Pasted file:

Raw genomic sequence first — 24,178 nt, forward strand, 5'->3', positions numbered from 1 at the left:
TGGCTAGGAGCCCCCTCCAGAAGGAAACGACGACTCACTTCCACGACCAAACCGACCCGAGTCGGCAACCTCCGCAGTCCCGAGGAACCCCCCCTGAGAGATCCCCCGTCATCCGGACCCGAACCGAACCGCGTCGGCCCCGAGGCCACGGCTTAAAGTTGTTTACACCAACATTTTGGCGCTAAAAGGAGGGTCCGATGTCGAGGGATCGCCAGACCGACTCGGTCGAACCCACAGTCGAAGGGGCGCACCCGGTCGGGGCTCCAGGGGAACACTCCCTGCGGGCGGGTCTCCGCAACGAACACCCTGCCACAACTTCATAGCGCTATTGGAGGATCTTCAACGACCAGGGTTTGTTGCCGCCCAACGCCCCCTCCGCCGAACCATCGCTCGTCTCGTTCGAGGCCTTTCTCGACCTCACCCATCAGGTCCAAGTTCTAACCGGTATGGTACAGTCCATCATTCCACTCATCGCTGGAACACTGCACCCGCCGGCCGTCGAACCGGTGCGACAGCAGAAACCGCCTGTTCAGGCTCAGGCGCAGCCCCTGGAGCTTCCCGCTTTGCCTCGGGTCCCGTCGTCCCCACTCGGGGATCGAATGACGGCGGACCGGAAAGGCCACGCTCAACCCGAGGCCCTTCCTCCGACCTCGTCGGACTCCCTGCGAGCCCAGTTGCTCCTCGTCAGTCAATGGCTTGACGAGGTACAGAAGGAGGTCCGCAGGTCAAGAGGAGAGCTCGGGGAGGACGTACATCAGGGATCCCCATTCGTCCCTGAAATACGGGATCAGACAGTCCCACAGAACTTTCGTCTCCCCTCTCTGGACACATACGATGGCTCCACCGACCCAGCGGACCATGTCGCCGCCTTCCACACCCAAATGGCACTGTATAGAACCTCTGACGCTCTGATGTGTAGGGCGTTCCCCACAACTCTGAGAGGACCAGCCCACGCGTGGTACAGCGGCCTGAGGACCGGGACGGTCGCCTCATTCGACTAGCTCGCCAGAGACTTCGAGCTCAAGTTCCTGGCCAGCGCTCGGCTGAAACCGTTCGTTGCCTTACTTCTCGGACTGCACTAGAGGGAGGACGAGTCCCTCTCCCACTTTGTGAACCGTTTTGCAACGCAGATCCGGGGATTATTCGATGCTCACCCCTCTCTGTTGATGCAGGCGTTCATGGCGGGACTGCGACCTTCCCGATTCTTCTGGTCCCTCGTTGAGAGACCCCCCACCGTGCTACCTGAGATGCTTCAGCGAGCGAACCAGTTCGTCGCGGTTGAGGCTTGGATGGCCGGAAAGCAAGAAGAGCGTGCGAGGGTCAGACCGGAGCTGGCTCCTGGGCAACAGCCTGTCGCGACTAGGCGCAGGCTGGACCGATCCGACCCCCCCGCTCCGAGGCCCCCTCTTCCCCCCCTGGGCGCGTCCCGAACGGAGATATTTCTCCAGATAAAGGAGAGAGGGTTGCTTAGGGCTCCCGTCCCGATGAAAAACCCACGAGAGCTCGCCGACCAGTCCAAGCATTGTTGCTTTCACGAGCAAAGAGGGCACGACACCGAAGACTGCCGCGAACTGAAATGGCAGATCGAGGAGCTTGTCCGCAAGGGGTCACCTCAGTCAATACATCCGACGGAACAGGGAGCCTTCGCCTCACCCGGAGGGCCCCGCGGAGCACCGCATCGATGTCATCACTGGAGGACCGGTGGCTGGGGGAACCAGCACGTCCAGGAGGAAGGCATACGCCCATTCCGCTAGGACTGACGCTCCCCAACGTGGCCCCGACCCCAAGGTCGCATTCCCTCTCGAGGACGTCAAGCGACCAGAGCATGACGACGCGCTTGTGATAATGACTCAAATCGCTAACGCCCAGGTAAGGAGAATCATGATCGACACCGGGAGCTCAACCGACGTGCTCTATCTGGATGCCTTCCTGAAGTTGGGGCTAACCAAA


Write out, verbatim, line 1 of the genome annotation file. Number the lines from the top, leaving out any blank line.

Raw genomic sequence first — 24,178 nt, forward strand, 5'->3', positions numbered from 1 at the left: